doi:10.1038/ng.2427

Patrick Chinnery, Nils-Goran Larsson and colleagues show that mitochondrial heteroplasmy levels are principally determined prenatally within the developing female germline in mice transmitting a heteroplasmic single base-pair deletion in the mitochondrial tRNAMet gene.

First Paragraph- Variation in germline mtDNA heteroplasmy is determined prenatally but modified during subsequent transmission | Full Text- Variation in germline mtDNA heteroplasmy is determined prenatally but modified during subsequent transmission | PDF (523 KB)- Variation in germline mtDNA heteroplasmy is determined prenatally but modified during subsequent transmission | Supplementary information

SOURCE:

http://www.nature.com/ng/journal/v44/n11/index.html 

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Reporter: Aviva Lev-Ari, PhD, RN

Australian-led Team Reports on New Nocturnal Epilepsy Gene

October 22, 2012

NEW YORK (GenomeWeb News) – An international team led by investigators in Australia has linked mutations in a sodium-gated potassium channel subunit gene to a subset of severe nocturnal frontal lobe epilepsy cases.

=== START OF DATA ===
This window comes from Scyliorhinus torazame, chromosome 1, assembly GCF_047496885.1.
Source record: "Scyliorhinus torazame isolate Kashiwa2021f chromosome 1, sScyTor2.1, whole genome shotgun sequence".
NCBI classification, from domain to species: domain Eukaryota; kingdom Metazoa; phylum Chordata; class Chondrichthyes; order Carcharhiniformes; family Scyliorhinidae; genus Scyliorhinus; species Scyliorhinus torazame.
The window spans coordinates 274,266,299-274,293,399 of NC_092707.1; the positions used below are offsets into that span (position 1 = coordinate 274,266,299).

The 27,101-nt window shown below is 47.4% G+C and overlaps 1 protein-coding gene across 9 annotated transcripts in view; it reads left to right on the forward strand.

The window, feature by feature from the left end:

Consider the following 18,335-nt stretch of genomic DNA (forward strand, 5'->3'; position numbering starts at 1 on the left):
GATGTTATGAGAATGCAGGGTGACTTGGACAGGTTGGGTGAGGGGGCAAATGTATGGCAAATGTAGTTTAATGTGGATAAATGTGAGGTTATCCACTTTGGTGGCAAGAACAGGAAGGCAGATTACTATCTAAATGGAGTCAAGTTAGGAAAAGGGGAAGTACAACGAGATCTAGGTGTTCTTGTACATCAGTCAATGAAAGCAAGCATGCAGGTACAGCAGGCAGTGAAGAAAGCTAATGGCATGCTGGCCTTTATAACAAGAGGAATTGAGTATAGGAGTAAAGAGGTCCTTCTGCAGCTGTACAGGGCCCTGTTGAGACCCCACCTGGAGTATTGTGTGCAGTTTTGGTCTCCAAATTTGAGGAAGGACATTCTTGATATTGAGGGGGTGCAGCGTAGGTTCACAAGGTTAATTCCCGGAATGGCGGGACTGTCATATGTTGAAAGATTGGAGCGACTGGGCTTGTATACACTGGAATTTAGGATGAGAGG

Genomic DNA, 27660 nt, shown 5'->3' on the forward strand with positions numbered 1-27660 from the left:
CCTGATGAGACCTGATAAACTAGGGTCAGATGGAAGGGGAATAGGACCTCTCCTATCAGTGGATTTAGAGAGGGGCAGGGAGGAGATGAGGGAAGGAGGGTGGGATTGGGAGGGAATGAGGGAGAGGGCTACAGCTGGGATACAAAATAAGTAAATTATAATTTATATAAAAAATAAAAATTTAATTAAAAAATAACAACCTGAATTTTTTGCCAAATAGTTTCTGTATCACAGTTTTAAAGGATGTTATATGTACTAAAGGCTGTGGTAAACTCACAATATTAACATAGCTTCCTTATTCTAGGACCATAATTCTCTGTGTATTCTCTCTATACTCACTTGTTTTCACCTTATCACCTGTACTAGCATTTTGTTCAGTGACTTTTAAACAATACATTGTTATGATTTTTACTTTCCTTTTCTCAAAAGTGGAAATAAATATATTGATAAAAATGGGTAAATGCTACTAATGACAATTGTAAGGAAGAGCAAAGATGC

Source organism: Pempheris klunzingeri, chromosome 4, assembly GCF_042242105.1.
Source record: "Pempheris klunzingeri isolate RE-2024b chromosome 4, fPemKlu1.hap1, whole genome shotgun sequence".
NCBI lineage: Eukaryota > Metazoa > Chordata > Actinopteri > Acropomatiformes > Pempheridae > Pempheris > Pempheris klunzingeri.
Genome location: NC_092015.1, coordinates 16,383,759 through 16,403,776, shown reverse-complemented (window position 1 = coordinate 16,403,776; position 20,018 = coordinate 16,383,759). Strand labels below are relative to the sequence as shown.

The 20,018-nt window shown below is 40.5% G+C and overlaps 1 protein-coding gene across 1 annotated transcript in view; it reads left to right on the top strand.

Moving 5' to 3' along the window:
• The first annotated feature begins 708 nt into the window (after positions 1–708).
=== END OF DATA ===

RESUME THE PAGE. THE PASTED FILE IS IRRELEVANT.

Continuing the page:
As they reported online yesterday in Nature Genetics, the researchers began by testing a family with autosomal dominant nocturnal frontal lobe epilepsy, or ADNFLE. Affected members of the family often had not only typical ADNFLE symptoms, but also intellectual and/or psychiatric features that don’t usually characterize the disorder.

After narrowing in on a chromosome 9 region via linkage analyses in the family, the team identified ADNFLE-associated missense mutations in the sodium-gated potassium channel subunit gene KCNT1 by whole-exome sequencing in two affected family members. Follow-up testing on more than 100 other unrelated individuals with nocturnal frontal lobe epilepsy indicated that both inherited and de novo mutations in the gene can cause severe forms of the conditions that tend to include other co-morbidities.

“KCNT1 mutations were identified in two additional families and a sporadic case with severe ADNFLE and psychiatric features,” University of South Australia researcher Leanne Dibbens and the University of Melbourne’s Ingrid Scheffer, the study’s co-corresponding authors, and their colleagues wrote.